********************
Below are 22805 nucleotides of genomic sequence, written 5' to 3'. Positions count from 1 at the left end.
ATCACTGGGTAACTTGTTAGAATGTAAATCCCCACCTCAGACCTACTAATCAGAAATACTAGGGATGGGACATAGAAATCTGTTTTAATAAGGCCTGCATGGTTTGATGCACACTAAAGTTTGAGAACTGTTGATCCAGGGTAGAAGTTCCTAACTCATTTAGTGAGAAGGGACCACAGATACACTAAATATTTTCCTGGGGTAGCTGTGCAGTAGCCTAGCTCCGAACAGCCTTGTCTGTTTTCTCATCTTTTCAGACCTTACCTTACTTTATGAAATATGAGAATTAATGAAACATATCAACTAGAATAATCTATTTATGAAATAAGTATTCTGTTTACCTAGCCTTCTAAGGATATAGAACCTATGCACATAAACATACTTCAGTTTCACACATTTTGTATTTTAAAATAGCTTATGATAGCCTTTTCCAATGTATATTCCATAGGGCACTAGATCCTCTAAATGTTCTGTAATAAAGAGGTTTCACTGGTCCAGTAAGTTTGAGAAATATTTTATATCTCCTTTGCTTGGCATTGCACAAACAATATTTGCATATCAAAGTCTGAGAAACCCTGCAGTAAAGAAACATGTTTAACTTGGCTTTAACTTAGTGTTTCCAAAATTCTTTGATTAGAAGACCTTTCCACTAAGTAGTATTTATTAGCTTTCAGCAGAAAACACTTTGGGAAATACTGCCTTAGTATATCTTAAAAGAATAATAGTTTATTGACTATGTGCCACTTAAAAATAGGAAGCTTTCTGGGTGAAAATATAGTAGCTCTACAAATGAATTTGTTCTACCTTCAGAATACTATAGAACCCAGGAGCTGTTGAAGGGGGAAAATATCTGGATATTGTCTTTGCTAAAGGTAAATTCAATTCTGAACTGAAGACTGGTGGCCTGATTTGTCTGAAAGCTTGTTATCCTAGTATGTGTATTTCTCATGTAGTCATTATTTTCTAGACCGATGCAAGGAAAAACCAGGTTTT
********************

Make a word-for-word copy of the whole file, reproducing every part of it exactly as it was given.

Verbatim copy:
Below are 22805 nucleotides of genomic sequence, written 5' to 3'. Positions count from 1 at the left end.
ATCACTGGGTAACTTGTTAGAATGTAAATCCCCACCTCAGACCTACTAATCAGAAATACTAGGGATGGGACATAGAAATCTGTTTTAATAAGGCCTGCATGGTTTGATGCACACTAAAGTTTGAGAACTGTTGATCCAGGGTAGAAGTTCCTAACTCATTTAGTGAGAAGGGACCACAGATACACTAAATATTTTCCTGGGGTAGCTGTGCAGTAGCCTAGCTCCGAACAGCCTTGTCTGTTTTCTCATCTTTTCAGACCTTACCTTACTTTATGAAATATGAGAATTAATGAAACATATCAACTAGAATAATCTATTTATGAAATAAGTATTCTGTTTACCTAGCCTTCTAAGGATATAGAACCTATGCACATAAACATACTTCAGTTTCACACATTTTGTATTTTAAAATAGCTTATGATAGCCTTTTCCAATGTATATTCCATAGGGCACTAGATCCTCTAAATGTTCTGTAATAAAGAGGTTTCACTGGTCCAGTAAGTTTGAGAAATATTTTATATCTCCTTTGCTTGGCATTGCACAAACAATATTTGCATATCAAAGTCTGAGAAACCCTGCAGTAAAGAAACATGTTTAACTTGGCTTTAACTTAGTGTTTCCAAAATTCTTTGATTAGAAGACCTTTCCACTAAGTAGTATTTATTAGCTTTCAGCAGAAAACACTTTGGGAAATACTGCCTTAGTATATCTTAAAAGAATAATAGTTTATTGACTATGTGCCACTTAAAAATAGGAAGCTTTCTGGGTGAAAATATAGTAGCTCTACAAATGAATTTGTTCTACCTTCAGAATACTATAGAACCCAGGAGCTGTTGAAGGGGGAAAATATCTGGATATTGTCTTTGCTAAAGGTAAATTCAATTCTGAACTGAAGACTGGTGGCCTGATTTGTCTGAAAGCTTGTTATCCTAGTATGTGTATTTCTCATGTAGTCATTATTTTCTAGACCGATGCAAGGAAAAACCAGGTTTT